More children are dying by suicide. Researchers are asking why?

Samantha Kuberski hanged herself with a belt from a crib. She was 6.

Razy Sellars was 11 when he took his life. Gabriel Taye was 8. Jamel Myles was 9.

Suicide in elementary school-aged children remains rare: 53 children aged 11 and younger took their lives in 2016, the last year for which the Centers for Disease Control and Prevention has data. But medical professionals and researchers have noted alarming increases in the last decade – deaths more than doubled from 2008 to 2016 – and rising numbers of young children visiting emergency rooms for suicidal thoughts and attempts.

“You hear of all these kids taking their lives, and you just don’t understand why it is,” says Christine Sellars, Razy’s grandmother. “I don’t know if it’s the changing times, the way kids are brought up today or the peer pressure.

“It’s just so sad.”

The reasons for the increases are unclear. Few researchers have examined suicide before age 10, so little is known about suicidal thinking and behavior in young children.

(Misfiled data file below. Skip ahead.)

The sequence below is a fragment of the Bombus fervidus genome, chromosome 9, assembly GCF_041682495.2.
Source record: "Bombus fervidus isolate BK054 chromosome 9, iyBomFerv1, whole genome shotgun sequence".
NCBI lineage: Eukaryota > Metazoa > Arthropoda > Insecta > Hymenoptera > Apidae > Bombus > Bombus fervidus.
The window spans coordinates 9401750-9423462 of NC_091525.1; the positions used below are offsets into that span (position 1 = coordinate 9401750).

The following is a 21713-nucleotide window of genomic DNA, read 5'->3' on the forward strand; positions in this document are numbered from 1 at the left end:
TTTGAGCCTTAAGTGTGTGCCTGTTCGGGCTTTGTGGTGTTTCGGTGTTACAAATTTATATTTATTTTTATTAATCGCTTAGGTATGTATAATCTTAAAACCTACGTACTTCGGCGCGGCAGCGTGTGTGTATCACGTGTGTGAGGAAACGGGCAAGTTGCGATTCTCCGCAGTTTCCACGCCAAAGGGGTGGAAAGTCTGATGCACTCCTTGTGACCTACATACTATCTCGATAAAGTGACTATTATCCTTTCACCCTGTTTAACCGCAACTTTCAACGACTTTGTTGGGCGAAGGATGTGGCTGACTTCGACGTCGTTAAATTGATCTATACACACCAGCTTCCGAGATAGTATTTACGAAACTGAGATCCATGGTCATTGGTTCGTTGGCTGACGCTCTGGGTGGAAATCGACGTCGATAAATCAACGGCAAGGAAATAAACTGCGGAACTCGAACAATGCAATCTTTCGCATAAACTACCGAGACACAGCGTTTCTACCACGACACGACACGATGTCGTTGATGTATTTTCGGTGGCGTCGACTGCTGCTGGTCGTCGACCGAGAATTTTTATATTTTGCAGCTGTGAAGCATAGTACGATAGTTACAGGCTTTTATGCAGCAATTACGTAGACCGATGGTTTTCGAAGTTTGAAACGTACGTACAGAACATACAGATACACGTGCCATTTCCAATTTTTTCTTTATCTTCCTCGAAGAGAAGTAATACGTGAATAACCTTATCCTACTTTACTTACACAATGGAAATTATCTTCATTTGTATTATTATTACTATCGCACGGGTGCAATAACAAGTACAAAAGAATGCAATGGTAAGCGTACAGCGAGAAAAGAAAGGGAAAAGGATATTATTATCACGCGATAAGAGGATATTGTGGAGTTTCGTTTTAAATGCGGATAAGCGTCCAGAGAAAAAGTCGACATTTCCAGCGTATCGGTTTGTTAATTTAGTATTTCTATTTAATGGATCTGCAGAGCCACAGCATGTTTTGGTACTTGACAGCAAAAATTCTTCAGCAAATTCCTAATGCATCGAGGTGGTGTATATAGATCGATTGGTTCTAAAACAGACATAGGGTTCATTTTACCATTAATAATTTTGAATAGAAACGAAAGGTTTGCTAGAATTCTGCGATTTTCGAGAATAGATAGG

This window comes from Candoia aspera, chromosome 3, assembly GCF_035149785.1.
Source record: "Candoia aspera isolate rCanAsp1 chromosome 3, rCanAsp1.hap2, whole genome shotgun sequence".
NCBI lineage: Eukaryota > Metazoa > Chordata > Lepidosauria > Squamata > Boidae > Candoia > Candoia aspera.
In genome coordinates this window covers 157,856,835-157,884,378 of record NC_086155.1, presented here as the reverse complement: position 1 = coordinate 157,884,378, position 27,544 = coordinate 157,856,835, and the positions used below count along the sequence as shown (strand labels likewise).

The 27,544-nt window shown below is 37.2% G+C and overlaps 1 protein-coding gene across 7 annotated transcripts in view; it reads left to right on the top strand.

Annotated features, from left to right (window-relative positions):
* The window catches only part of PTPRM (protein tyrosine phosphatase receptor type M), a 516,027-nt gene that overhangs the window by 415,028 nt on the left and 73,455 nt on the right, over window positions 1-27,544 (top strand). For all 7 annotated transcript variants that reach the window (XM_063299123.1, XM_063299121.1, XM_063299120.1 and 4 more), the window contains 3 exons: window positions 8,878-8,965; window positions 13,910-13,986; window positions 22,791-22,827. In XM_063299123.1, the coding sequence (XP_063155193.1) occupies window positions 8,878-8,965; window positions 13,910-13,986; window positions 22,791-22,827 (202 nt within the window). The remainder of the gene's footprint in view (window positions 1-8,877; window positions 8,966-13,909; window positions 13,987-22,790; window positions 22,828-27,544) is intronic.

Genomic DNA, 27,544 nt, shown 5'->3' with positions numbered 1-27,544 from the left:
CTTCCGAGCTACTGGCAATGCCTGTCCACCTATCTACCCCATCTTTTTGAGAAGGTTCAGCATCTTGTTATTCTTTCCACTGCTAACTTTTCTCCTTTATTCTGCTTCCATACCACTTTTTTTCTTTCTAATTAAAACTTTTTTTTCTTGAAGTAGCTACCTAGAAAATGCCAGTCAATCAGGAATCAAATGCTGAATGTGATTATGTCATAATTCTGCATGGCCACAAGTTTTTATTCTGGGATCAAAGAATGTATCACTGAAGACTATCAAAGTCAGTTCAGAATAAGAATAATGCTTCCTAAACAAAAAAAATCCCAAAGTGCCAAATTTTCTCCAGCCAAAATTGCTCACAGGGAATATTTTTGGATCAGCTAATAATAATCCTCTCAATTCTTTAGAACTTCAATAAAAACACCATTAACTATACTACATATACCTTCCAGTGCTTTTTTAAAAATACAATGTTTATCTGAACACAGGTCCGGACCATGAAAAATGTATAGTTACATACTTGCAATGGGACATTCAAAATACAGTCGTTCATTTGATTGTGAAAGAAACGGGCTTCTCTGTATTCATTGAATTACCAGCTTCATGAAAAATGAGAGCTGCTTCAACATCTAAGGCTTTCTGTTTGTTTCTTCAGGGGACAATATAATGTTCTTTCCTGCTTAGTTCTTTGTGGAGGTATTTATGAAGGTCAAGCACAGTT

But as they look more closely, themes are beginning to emerge. Attention deficit hyperactivity disorder, which can make impulsive youth still more impulsive, was a common characteristic found in a 2016 study by researchers from Nationwide Children’s Hospital in Columbus. So were arguments or disagreements with family members and friends.

Unlike in suicides of adults, depression didn’t appear to be a major factor.

Many of the deaths followed episodes of bullying. Social media can amplify those attacks – and make them impossible to escape.


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